The Amish School Teacher (PAPERBACK)
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Amish Women of Pleasant Valley Book 6
Deborah, a devoted Amish teacher, finds herself unexpectedly drawn to a widower, the father of two of her students. Facing his apparent indifference, she's encouraged to ignite his interest through a bit of harmless competition. As Deborah ventures out of her comfort zone, she must confront the risks: Could this strategy win his heart, or will it lead to unforeseen consequences?
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During the Sunday meeting, William Bronstein sat one row in front of Deborah Morris. He, of course, was on the men’s side of the Yoders’ living room. Deborah tried to stop her eyes from wandering toward him because she didn’t want anyone to notice she was looking. The last thing she wanted was for somebody to discover her love for William especially when she taught his two girls. Not only would that be embarrassing, it might also upset the school board. The school board was a group made up of church oversight and older community members. Deborah had been the schoolteacher for over ten years and took the role seriously.
At thirty-three, she was unmarried and, with most girls in the community being married before the age of twenty, she was an anomaly. She knew it was her plain appearance and shyness with men that held her back. With mousy brown hair, a somewhat sallow complexion, and non-descript gray eyes, she knew she was no beauty. And the chances of finding a husband lessened with every passing day.
Still, she had hopes that the widower, William Bronstein, would notice her one day. Sure, they talked, but only as teacher to parent and she was working on that escalating to friendship. After becoming friends, he might fall in love with her.
Deborah remembered William’s late wife quite well. She could scarcely think of William without the image of the pretty woman whose spirals of golden hair always escaped from the confines of the kapp framing her perfect oval face. Nita’s skin had been flawless and her eyes the bluest of blues. With that image, one that Deborah could not shake, it was hard to continue her hopes of one day becoming his wife. Praying was what she did to keep her flame of hope ignited.
William’s daughters had to be a constant reminder to him of his dear wife especially since they looked so much like their mother.
“What's wrong?” May whispered.
She smiled at May, realizing she’d been looking in William’s direction for far too long. “Nothing at all. I'm just a little tired.” Her head turned to the front of the room where Bishop Elmer was delivering the word. He disliked it when people whispered instead of listening and he often stopped talking and waited until those whispering amongst themselves stopped. Of course, that was most embarrassing for the people involved and she didn't want that happening to her since she had a certain reputation to uphold. Being the schoolteacher, people expected her to behave in a certain manner. Perfectly. Even though she fixed her eyes on Bishop Elmer, out of the corner of her eye she still managed to watch William.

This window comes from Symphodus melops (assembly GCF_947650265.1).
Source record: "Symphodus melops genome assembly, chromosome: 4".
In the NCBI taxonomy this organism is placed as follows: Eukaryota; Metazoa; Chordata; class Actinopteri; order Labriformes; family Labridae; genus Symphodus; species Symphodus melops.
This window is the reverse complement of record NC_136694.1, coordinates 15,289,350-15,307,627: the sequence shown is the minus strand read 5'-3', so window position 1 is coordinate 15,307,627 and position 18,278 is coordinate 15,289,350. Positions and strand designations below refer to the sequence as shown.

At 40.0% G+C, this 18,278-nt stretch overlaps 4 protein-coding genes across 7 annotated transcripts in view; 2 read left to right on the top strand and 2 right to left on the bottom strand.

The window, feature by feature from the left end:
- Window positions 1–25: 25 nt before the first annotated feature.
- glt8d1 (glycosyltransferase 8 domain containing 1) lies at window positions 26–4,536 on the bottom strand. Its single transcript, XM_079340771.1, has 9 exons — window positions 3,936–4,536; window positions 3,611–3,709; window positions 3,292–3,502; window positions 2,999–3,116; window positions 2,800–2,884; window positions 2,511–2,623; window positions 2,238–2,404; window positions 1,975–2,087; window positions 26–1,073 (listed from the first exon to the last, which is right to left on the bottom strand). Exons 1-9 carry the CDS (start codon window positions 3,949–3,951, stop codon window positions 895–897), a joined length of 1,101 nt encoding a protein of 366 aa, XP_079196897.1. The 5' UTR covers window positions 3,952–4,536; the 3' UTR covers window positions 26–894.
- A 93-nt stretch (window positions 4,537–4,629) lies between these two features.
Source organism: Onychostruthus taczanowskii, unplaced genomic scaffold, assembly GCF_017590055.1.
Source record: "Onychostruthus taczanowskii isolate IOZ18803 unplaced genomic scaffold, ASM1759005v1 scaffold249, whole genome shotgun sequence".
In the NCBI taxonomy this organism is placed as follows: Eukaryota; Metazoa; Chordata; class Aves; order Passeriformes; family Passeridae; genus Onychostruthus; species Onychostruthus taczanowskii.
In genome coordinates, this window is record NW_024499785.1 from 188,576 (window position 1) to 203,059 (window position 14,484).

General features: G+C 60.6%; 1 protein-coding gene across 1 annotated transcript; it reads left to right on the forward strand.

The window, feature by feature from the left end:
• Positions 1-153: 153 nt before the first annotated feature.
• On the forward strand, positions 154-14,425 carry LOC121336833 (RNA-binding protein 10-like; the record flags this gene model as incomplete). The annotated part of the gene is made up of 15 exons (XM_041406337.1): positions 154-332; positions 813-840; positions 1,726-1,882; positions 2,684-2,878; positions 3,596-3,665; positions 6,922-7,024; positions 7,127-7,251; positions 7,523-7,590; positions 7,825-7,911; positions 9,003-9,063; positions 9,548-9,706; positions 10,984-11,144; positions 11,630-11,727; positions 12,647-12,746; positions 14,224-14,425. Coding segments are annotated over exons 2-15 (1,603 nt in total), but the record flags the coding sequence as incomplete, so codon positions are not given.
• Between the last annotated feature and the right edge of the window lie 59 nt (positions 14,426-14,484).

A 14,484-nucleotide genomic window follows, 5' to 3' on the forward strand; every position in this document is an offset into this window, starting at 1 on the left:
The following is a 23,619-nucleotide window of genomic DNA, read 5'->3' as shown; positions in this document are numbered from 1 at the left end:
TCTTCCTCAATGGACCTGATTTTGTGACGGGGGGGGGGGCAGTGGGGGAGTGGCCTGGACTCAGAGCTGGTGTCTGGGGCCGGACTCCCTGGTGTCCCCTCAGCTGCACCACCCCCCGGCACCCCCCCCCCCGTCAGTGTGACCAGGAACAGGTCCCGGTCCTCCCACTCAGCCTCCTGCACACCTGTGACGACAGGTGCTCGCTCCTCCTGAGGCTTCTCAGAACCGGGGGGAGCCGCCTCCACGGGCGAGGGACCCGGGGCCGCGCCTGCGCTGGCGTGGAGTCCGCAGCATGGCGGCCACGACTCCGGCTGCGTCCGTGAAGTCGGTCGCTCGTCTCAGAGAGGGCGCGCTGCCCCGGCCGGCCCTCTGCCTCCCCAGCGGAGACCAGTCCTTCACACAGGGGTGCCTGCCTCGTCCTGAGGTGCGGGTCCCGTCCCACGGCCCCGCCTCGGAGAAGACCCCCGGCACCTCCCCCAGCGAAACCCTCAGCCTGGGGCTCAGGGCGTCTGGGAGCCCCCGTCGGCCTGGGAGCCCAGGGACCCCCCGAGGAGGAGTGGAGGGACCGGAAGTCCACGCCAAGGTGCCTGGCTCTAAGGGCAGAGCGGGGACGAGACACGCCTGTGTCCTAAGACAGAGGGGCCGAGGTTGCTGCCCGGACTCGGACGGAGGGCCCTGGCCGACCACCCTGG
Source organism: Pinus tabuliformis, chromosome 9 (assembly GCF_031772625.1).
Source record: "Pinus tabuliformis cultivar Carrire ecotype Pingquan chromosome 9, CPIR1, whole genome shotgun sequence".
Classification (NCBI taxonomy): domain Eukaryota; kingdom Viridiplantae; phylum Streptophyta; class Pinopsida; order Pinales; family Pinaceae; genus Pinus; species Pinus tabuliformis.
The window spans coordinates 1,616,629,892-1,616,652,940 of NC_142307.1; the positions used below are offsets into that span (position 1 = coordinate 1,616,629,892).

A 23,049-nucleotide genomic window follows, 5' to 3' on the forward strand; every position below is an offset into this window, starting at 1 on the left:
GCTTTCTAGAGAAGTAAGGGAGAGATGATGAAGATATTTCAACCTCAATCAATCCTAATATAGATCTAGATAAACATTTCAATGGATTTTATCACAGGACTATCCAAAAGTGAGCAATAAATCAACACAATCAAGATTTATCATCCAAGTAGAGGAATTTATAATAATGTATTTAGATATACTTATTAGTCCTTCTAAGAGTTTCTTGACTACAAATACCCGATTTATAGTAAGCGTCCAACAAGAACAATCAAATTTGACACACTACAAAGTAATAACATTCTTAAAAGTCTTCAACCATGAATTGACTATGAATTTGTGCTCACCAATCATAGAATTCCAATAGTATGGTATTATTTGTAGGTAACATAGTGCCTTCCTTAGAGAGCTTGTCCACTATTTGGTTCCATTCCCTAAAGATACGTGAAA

As usual, at the Amish church meetings held in the members’ homes, men sat on one side and the women on the other. Even the children were separated boys from girls. Sons would sit with their fathers, daughters with their mothers. Sometimes children sat with other relatives or close family friends. Today, William’s daughters sat with his sisters, Elizabeth and Nancy, in the very front row. Elizabeth was visiting from Walnut Creek now that her husband was better and nearing the end of his recovery from a sudden stroke. It was because of Elizabeth’s visit that Deborah hadn’t seen William in days. Elizabeth had taken on the task of collecting the children from school.
When the meeting was over, May and Deborah slid along to the end of the bench while Abigail, who had been sitting on the other side of May was busy talking to someone else. May touched Deborah’s arm lightly. “Are you sure you're all right?”
“Jah. Why do you keep asking?”
“You seem a little distracted and not yourself.”
Deborah smiled at her young friend. They’d become close since May had started helping at the school. Now, Deborah didn’t know how long May would continue in that role since she was marrying Jeff in a week and a half. “I’m fine. You should stop thinking about me and start concentrating on your wedding.”
May giggled. “I’m excited. And April is coming back—there's enough time before she has the boppli, did I tell you that?”
“Only about fifty times last week, and this makes fifty-one.”
As they walked out of the house laughing together, May said, “I wonder what it's like to be pregnant. I mean, be carrying a child, not the birth part.” She shrugged. “Having something growing inside you must feel very strange.”
That was something Deborah hoped to learn firsthand one day. “What does April say about it?”